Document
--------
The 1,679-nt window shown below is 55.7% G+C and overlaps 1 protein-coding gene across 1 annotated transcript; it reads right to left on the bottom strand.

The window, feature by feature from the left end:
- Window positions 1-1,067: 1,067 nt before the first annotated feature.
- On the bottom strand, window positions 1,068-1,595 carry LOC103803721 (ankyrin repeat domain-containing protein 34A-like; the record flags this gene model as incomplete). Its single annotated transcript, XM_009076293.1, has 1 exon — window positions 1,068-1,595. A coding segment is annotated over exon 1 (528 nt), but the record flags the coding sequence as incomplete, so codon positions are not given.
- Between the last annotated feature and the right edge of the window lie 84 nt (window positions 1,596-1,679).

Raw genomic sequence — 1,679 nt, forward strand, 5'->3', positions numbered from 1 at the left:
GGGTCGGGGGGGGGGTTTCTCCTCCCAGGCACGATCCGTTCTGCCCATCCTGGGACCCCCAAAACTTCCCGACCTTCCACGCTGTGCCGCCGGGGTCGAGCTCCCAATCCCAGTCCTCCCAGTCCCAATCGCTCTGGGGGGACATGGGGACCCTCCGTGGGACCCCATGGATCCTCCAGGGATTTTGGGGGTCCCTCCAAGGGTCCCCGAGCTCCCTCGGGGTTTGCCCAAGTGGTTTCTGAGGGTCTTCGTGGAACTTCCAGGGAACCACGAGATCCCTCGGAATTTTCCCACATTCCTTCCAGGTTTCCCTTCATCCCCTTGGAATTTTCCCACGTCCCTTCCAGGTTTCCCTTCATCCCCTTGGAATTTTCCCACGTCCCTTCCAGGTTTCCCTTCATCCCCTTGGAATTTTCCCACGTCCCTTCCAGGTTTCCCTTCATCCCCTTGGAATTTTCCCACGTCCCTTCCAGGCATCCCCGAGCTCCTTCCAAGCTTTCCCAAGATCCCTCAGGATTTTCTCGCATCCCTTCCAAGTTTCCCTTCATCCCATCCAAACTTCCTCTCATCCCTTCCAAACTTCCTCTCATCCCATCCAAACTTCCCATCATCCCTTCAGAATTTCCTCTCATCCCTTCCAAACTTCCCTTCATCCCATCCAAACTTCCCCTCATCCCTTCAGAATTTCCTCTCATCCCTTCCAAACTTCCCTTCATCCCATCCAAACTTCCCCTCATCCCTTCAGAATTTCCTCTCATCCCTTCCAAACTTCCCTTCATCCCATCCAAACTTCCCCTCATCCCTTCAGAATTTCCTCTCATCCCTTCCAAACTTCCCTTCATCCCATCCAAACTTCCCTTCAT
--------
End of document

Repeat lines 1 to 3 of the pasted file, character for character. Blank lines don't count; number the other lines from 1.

The 1,679-nt window shown below is 55.7% G+C and overlaps 1 protein-coding gene across 1 annotated transcript; it reads right to left on the bottom strand.

The window, feature by feature from the left end:
- Window positions 1-1,067: 1,067 nt before the first annotated feature.